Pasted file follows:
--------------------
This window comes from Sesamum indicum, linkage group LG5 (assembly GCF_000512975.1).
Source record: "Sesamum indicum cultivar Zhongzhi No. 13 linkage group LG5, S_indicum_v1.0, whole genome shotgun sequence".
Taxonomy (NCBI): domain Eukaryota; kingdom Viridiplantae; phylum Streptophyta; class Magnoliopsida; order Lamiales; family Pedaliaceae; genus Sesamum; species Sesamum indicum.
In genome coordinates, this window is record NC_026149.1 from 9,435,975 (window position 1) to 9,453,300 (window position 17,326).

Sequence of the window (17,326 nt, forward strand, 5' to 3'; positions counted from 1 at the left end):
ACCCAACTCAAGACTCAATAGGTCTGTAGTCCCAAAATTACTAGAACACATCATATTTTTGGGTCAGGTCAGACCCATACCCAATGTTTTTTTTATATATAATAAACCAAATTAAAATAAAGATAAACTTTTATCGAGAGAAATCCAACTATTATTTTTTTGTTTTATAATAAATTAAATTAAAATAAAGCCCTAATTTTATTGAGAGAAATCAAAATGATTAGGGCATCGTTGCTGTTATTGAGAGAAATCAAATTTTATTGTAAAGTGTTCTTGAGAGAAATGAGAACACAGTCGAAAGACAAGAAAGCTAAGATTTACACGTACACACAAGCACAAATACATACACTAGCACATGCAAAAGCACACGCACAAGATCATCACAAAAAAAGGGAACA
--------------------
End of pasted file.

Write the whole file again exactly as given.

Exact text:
This window comes from Sesamum indicum, linkage group LG5 (assembly GCF_000512975.1).
Source record: "Sesamum indicum cultivar Zhongzhi No. 13 linkage group LG5, S_indicum_v1.0, whole genome shotgun sequence".
Taxonomy (NCBI): domain Eukaryota; kingdom Viridiplantae; phylum Streptophyta; class Magnoliopsida; order Lamiales; family Pedaliaceae; genus Sesamum; species Sesamum indicum.
In genome coordinates, this window is record NC_026149.1 from 9,435,975 (window position 1) to 9,453,300 (window position 17,326).

Sequence of the window (17,326 nt, forward strand, 5' to 3'; positions counted from 1 at the left end):
ACCCAACTCAAGACTCAATAGGTCTGTAGTCCCAAAATTACTAGAACACATCATATTTTTGGGTCAGGTCAGACCCATACCCAATGTTTTTTTTATATATAATAAACCAAATTAAAATAAAGATAAACTTTTATCGAGAGAAATCCAACTATTATTTTTTTGTTTTATAATAAATTAAATTAAAATAAAGCCCTAATTTTATTGAGAGAAATCAAAATGATTAGGGCATCGTTGCTGTTATTGAGAGAAATCAAATTTTATTGTAAAGTGTTCTTGAGAGAAATGAGAACACAGTCGAAAGACAAGAAAGCTAAGATTTACACGTACACACAAGCACAAATACATACACTAGCACATGCAAAAGCACACGCACAAGATCATCACAAAAAAAGGGAACA